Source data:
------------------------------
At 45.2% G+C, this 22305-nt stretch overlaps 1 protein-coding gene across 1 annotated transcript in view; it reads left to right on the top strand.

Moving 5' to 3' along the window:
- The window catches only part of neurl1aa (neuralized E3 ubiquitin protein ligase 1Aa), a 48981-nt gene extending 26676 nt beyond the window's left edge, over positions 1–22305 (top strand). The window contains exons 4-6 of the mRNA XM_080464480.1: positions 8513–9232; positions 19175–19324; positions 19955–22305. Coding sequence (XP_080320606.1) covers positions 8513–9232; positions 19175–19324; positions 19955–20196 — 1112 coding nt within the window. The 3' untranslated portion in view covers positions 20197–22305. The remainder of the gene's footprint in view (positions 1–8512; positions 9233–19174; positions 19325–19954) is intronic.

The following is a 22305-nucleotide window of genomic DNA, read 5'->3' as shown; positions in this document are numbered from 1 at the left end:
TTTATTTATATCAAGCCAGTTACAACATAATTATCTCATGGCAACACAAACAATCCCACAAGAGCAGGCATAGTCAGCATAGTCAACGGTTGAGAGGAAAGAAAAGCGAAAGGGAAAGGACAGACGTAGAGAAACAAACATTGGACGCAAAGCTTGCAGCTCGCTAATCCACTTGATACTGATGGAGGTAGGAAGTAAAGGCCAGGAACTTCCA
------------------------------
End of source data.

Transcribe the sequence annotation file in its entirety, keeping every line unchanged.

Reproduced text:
At 45.2% G+C, this 22305-nt stretch overlaps 1 protein-coding gene across 1 annotated transcript in view; it reads left to right on the top strand.

Moving 5' to 3' along the window:
- The window catches only part of neurl1aa (neuralized E3 ubiquitin protein ligase 1Aa), a 48981-nt gene extending 26676 nt beyond the window's left edge, over positions 1–22305 (top strand). The window contains exons 4-6 of the mRNA XM_080464480.1: positions 8513–9232; positions 19175–19324; positions 19955–22305. Coding sequence (XP_080320606.1) covers positions 8513–9232; positions 19175–19324; positions 19955–20196 — 1112 coding nt within the window. The 3' untranslated portion in view covers positions 20197–22305. The remainder of the gene's footprint in view (positions 1–8512; positions 9233–19174; positions 19325–19954) is intronic.

The following is a 22305-nucleotide window of genomic DNA, read 5'->3' as shown; positions in this document are numbered from 1 at the left end:
TTTATTTATATCAAGCCAGTTACAACATAATTATCTCATGGCAACACAAACAATCCCACAAGAGCAGGCATAGTCAGCATAGTCAACGGTTGAGAGGAAAGAAAAGCGAAAGGGAAAGGACAGACGTAGAGAAACAAACATTGGACGCAAAGCTTGCAGCTCGCTAATCCACTTGATACTGATGGAGGTAGGAAGTAAAGGCCAGGAACTTCCA